Spammers don't need botnets to send masses of spam anymore, as they switch to using legitimate Web email accounts, according to the latest quarterly report on Internet threats.
Spammers are increasingly relying on compromised Web mail accounts to push out their email messages, researchers found in Commtouch's quarterly Internet Threat Trend Report released July 12. The report is based on the analysis of data collected by the company's cloud-based GlobalView Network service during the second quarter of 2011.
After Microsoft and Department of Justice officials worked together to seize several command-and-control servers belonging to the Rustock botnet in March, global spam levels dropped 30 percent. Generally, once a botnet goes dark, spam levels drop temporarily but return to normal levels after a few weeks, according to Commtouch. Last quarter saw spam levels stay at the "relatively low levels" weeks after the takedowns occurred.
"Spammers are trying to outmaneuver IP-based spam blocking techniques as well as law enforcement that have both effectively targeted botnets," said Amir Lev, Commtouch's CTO.
Rustock was one of the largest spam botnets in operation, at one point accounting for nearly half of all spam being sent worldwide. Spammers appear to have not yet recovered from the takedown attempt but, instead of fighting back, appear to have changed tactics, Commtouch researchers found.
"The new tactic therefore calls for the use of compromised accounts to send spam as opposed to using botnets," the researchers wrote.
Email-borne malware attacks surged in the second quarter as cyber-criminals sent messages designed to steal log-in credentials, log in to email accounts and send spam from those accounts, according to the report. The preferred method appeared to be compromising a Web mail account from one of the major services, including Yahoo, Google's Gmail and Microsoft's Hotmail. In many cases, the attackers compromised a user with a weak password and then spammed all the contacts.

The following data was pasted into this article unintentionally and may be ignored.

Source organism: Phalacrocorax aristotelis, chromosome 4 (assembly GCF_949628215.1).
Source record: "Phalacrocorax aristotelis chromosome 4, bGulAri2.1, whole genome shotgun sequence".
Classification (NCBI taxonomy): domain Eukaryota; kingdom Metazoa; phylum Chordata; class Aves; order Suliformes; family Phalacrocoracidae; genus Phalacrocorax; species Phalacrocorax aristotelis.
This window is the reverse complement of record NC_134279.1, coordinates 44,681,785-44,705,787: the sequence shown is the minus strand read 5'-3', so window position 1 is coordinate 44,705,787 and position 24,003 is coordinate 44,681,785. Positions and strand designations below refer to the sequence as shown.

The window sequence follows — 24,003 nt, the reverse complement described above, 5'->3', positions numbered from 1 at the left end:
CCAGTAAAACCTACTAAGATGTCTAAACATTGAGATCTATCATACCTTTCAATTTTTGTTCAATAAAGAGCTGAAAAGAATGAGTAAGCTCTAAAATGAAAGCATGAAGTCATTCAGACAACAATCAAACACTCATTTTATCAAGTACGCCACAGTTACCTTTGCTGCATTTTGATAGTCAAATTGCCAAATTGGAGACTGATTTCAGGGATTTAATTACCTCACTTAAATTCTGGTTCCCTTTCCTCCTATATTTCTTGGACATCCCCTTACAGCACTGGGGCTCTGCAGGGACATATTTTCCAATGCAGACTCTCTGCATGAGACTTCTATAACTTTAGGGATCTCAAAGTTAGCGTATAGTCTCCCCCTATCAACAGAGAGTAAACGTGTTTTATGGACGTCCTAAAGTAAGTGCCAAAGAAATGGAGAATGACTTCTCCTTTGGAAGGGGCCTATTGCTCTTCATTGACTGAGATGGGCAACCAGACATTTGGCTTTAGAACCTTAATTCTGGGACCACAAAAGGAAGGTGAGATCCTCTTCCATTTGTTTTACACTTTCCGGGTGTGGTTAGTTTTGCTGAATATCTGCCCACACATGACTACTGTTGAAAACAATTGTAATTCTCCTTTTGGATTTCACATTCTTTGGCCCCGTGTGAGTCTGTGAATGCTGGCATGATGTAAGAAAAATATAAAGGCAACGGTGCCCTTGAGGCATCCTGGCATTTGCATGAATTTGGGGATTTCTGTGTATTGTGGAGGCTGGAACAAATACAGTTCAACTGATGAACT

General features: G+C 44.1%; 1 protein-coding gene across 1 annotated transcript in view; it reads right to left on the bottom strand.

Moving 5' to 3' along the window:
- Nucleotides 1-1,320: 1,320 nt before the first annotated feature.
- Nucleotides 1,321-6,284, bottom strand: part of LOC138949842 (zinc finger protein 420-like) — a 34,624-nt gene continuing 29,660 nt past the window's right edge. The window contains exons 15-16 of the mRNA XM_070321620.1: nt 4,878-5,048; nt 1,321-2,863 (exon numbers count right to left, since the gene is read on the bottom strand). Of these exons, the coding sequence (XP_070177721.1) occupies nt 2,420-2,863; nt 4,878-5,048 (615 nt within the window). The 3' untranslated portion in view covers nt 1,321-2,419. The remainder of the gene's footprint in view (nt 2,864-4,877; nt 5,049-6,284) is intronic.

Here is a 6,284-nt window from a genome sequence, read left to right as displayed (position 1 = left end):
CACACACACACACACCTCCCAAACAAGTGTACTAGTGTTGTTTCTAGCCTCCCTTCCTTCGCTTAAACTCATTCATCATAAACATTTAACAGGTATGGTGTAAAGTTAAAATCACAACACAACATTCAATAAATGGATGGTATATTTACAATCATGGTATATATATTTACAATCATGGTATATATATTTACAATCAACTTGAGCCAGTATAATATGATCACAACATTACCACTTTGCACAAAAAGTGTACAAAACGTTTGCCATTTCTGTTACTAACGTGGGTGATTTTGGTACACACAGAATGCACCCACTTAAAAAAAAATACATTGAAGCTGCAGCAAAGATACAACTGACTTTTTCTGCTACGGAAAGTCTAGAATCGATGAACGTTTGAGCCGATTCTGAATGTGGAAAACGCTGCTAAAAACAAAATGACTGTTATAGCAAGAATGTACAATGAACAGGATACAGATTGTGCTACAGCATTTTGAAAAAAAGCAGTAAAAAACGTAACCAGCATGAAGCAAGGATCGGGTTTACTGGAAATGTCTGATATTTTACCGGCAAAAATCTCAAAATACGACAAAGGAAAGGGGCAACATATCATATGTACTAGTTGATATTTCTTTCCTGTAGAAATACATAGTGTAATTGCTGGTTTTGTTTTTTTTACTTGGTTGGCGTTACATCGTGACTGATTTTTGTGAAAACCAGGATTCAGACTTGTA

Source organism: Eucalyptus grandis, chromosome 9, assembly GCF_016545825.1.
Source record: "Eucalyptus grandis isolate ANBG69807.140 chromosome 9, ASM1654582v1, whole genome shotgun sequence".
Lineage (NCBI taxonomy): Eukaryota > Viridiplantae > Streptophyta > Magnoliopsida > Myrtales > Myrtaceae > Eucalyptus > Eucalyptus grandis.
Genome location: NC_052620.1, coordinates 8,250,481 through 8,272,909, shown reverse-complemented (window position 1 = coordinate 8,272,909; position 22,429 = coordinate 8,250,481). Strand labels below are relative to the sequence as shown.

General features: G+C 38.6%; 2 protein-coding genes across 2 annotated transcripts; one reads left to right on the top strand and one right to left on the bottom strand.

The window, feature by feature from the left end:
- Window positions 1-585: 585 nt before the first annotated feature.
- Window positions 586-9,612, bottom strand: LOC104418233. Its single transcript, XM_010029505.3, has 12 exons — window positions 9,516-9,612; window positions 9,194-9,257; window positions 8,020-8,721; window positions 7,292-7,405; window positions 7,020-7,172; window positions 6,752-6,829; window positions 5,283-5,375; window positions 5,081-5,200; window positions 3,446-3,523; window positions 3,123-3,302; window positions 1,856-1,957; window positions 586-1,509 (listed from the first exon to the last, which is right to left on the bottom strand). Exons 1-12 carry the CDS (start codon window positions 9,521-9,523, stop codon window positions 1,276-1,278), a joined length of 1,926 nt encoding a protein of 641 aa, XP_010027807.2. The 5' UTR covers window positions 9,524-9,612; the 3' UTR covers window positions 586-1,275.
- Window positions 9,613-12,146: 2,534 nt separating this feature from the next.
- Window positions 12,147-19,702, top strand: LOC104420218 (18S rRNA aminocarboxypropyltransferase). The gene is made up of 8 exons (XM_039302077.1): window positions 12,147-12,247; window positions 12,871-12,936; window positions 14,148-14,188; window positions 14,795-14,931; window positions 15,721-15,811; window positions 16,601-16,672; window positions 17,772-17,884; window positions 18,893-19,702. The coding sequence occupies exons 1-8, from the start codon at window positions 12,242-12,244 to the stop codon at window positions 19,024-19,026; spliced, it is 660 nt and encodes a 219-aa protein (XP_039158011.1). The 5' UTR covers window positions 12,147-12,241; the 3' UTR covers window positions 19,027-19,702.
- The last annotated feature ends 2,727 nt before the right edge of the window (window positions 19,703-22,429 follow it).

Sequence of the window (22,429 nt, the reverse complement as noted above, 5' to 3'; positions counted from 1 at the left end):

Criminals "are now using a combination of malware and phishing to compromise legitimate accounts," Lev said.
There were larger malware outbreaks and more phishing attacks last quarter because cyber-criminals are trying to acquire enough compromised accounts to make spamming viable. The number of compromised accounts is important because spammers face some restrictions with compromised accounts. The mail provider would notice a significant uptick in volume if the cyber-attackers tried to send out thousands of emails at once and would shut down the account, Commtouch said. Spam would still be sent, but in smaller volumes.
Overall, global spam levels declined during the second quarter, averaging 113 billion messages per day, the lowest figure recorded in three years, Commtouch said.
The move away from botnet spam can also be explained by the better IP reputation mechanisms used in anti-spam products to successfully blacklist zombie IP addresses and spam, according to Commtouch. It's harder for anti-spam technologies to stop spam originating from compromised Web mail accounts using IP reputation because the addresses exist within legitimate address ranges belonging to the providers.
However, botnet infection rate has not declined, as 377,000 zombies were activated daily during the second quarter, compared with the 258,000 zombies in the first quarter. India continued to have the most zombies last quarter, with 17 percent of all zombies worldwide.
Pharmaceutical spam was the most popular type of spam sent during the second quarter, representing 24 percent of total volume. This was a drop from the first quarter, when it accounted for 28 percent.